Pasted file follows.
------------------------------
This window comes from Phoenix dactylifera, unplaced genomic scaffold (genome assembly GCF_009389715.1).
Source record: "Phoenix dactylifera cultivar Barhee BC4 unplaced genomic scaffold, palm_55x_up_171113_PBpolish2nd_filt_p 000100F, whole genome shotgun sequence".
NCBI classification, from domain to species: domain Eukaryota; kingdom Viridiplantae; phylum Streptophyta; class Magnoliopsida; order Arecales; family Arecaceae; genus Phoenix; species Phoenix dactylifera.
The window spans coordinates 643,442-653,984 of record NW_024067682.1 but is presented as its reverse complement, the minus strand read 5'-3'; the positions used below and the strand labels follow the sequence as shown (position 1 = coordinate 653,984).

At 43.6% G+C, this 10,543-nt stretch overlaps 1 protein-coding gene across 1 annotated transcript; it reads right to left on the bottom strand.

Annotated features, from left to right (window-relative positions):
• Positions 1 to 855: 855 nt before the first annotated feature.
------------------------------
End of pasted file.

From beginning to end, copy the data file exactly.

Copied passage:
This window comes from Phoenix dactylifera, unplaced genomic scaffold (genome assembly GCF_009389715.1).
Source record: "Phoenix dactylifera cultivar Barhee BC4 unplaced genomic scaffold, palm_55x_up_171113_PBpolish2nd_filt_p 000100F, whole genome shotgun sequence".
NCBI classification, from domain to species: domain Eukaryota; kingdom Viridiplantae; phylum Streptophyta; class Magnoliopsida; order Arecales; family Arecaceae; genus Phoenix; species Phoenix dactylifera.
The window spans coordinates 643,442-653,984 of record NW_024067682.1 but is presented as its reverse complement, the minus strand read 5'-3'; the positions used below and the strand labels follow the sequence as shown (position 1 = coordinate 653,984).

At 43.6% G+C, this 10,543-nt stretch overlaps 1 protein-coding gene across 1 annotated transcript; it reads right to left on the bottom strand.

Annotated features, from left to right (window-relative positions):
• Positions 1 to 855: 855 nt before the first annotated feature.